Bring In The King: Landing Page Content
Why Landing Page Content is Important
Landing page content is about much more than SEO. Your content should be relevant to the keywords you plan on using for Google Ads, but even more importantly it should provide answers your visitors’ questions. A concise landing page that is both helpful and informative has real value for a visitor, and by extension converts. Landing page content is so important that there are whole businesses that thrive on their creation (think Unbounce and Click Funnels). This content should include particular pieces, which Unbounce fondly calls Landing Page Anatomy. Specifically, a successful landing page should have a unique selling proposition, benefits, a conversion goal (ONLY one and not more) and a call to action. These are the bare bones a page must have to help you achieve your goal.
Getting Technical: Landing Page Indexing
If you are creating a standalone landing page for a specific purpose, be sure you know whether or not the page is to be indexed, or crawled, by search engines. Indexing affects how the page ranks in organic or natural listings. If you do not want the page indexed, you need to be sure the page settings are set to a “no follow” status, so you will not be penalized organically by search engines for duplicate content or other issues.
Meet The Matriarch: Mobile Friendliness
If content is the king, then mobile is the matriarch. If you have been dragging your feet with getting things fully compliant with the mobile world, you are soon going to be as obsolete and forgotten as the bag phone. You should know that mobile-responsive and mobile-friendly are not the same thing by definition. To be mobile-friendly, the page needs to automatically adjust for all device sizes and should also include mobile-friendly features such as a click-to-call phone number. There are additional aspects to a truly mobile-friendly page such as simplified navigation, condensed menus and less complicated forms, that people often don’t think enterain. Before you finalize your landing page or website, be sure to check out the Google Ads Best Practices for mobile websites.
Test it Out!
Feeling brave? Test your site or page here and see how Google grades it! Like most of the world, I use Amazon.com but I actually dislike a lot about the layout and user experience on the site itself. So for fun, I ran the Google test on it on 01/26/17; despite my bias, I was surprised at some of the low scores. While Amazon is “mobile-friendly,” it has poor site speeds and fails to optimize images. It also doesn’t use browser caching and is using scripts that are slowing the site down. How does your site or landing page hold up to the test?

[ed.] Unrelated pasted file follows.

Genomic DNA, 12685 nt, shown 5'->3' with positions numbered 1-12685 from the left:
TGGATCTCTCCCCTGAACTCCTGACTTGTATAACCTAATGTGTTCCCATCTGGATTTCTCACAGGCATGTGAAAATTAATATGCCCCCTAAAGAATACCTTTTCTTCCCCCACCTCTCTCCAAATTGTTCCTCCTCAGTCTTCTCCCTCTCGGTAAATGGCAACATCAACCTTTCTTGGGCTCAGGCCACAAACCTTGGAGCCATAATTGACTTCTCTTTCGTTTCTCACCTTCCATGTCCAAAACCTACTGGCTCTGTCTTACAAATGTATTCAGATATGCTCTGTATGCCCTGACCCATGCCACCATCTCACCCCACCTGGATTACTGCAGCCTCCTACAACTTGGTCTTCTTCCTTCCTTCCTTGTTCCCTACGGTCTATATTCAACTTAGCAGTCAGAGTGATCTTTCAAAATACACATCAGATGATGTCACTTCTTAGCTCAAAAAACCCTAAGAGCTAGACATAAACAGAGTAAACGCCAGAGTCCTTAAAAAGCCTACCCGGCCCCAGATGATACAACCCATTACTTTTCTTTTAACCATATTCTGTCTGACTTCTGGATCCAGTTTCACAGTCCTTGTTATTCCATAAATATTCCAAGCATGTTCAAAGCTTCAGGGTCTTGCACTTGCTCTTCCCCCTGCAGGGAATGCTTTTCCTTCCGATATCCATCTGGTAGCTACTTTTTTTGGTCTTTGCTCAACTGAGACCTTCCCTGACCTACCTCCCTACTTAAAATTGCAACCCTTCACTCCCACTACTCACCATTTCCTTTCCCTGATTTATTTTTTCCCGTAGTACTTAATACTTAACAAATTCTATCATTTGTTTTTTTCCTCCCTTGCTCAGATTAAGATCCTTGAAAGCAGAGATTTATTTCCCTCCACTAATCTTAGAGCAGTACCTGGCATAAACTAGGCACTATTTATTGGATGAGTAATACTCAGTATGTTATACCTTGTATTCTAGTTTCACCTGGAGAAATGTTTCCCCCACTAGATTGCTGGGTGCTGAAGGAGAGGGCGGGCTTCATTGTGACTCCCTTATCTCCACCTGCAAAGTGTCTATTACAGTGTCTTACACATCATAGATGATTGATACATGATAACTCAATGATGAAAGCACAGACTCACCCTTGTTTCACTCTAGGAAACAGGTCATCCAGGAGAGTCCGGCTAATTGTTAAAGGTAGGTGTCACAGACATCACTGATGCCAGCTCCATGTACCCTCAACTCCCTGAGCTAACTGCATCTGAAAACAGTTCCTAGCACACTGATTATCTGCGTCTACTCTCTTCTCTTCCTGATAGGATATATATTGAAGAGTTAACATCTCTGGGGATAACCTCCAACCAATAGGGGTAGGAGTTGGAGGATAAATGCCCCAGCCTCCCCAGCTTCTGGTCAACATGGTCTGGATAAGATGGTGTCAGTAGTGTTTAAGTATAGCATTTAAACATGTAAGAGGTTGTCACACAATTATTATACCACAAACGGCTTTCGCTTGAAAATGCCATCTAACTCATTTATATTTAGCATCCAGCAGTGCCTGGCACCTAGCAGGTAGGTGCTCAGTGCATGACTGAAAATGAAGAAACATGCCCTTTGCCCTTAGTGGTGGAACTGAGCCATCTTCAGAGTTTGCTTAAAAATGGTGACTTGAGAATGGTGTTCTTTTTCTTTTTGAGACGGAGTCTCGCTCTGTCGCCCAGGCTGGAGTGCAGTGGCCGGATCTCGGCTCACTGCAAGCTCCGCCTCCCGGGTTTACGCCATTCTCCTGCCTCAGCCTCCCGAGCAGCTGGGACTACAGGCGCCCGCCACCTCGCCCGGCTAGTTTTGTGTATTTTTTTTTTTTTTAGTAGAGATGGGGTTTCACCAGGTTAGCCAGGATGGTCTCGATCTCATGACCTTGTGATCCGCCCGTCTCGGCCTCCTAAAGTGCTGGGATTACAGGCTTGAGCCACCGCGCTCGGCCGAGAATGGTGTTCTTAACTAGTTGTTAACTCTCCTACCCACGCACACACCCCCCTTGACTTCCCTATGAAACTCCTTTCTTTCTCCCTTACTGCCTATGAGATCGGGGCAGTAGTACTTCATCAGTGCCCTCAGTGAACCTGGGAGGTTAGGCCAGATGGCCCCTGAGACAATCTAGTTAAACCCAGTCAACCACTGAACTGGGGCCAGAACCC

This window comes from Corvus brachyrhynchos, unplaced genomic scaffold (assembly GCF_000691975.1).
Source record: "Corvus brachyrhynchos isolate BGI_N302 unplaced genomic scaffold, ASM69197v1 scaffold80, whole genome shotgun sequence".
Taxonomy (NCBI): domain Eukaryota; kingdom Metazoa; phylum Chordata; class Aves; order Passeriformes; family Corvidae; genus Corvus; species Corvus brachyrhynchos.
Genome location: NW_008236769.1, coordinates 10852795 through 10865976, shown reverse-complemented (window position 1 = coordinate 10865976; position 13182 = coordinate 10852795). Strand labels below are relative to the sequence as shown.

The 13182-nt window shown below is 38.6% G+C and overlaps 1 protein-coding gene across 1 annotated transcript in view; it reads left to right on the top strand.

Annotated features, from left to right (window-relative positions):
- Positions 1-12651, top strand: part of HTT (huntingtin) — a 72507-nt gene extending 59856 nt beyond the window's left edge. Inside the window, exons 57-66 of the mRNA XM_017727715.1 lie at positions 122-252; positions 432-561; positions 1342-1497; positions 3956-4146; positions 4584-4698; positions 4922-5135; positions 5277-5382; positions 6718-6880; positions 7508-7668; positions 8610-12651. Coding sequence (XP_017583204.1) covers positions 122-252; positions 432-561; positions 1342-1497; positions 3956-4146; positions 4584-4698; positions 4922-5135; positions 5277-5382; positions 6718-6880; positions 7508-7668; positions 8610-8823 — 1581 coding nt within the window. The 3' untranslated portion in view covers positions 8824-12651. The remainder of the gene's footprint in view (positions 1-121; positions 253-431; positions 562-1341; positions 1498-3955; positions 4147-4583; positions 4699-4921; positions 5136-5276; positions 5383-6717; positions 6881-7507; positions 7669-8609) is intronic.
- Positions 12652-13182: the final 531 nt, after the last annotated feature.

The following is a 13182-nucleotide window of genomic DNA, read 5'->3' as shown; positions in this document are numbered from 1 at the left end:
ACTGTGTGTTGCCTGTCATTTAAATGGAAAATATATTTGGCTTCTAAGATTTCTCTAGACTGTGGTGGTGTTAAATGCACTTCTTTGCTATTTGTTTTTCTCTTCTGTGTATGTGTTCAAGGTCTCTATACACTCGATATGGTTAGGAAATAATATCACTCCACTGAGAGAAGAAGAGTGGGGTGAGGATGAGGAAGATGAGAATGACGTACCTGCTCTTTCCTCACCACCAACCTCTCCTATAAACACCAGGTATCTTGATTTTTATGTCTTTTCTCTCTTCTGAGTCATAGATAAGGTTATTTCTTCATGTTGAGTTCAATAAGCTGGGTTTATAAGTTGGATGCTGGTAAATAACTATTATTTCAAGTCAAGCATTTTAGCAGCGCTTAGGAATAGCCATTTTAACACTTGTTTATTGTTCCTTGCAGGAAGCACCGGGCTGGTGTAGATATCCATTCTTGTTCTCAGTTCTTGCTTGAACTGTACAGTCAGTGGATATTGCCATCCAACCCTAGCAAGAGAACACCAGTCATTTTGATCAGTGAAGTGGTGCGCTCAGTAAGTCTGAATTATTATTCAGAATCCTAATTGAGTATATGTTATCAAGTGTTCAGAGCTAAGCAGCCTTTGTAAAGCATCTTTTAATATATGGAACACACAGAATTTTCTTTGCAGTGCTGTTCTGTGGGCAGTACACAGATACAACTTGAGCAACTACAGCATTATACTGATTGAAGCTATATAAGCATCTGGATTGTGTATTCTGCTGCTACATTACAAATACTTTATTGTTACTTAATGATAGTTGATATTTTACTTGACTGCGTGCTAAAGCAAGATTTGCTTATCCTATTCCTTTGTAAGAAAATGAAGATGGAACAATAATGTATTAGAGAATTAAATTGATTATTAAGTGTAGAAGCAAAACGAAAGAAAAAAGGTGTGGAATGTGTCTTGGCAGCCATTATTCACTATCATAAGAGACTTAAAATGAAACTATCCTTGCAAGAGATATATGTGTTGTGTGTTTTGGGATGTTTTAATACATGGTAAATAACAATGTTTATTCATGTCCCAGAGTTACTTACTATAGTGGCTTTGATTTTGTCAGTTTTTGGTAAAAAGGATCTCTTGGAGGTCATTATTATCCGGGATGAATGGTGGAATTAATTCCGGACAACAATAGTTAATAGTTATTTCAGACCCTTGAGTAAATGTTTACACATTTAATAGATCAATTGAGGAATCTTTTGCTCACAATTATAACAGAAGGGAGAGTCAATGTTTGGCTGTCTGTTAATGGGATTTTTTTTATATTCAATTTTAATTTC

It’s All About Them: User Experience
User experience is about how the user perceives and interacts with the page. If you look for the definition, you’ll see that there isn’t one simple, defined answer. You should really think about it in terms of a few questions. Is the landing page or website easy to use? Does the page or site valuable to the user? Is it frustrating to the user in any way? User Testing gives an extensive guide to the questions you should be answering when assessing user experience.
User Experience Landing Page Checklist:
- The most important information should be above the fold, where the user doesn’t need to scroll to see it.
- Key information such as logo, phone number, address, contact form, etc. should typically be in the page header or at the top of the page.
- The nature of the product or service and clear and compelling calls to action should be prominent, but not disruptive, and you guessed it, above the fold!
- The page should be easy to navigate, and users should be able to achieve what they want in as few clicks as possible.
- We all want instant gratification, so your page load time better be up to par; pages should load within one to two seconds.
- The look, feel, and color palette should be consistent with that of the brand. Don’t create a landing page identity crisis!
Where’s My Bodyguard: Security
Last but certainly not least is security. It is best to ensure your pages are secure, and a must for eCommerce shopping carts. Google is turning up the heat, as always is putting special emphasis on this in Chrome, so it is important to address such issues now rather than later. Now is the time to take 30 minutes and get up to speed on the importance of SSL here. In addition to SSL, any other security badges like Google Trusted Store or Shopify Secure, add to the trust and safety you can provide. While multiple badges can become overwhelming or worse yet, desensitizing, site security badges from trusted partners can be worth displaying.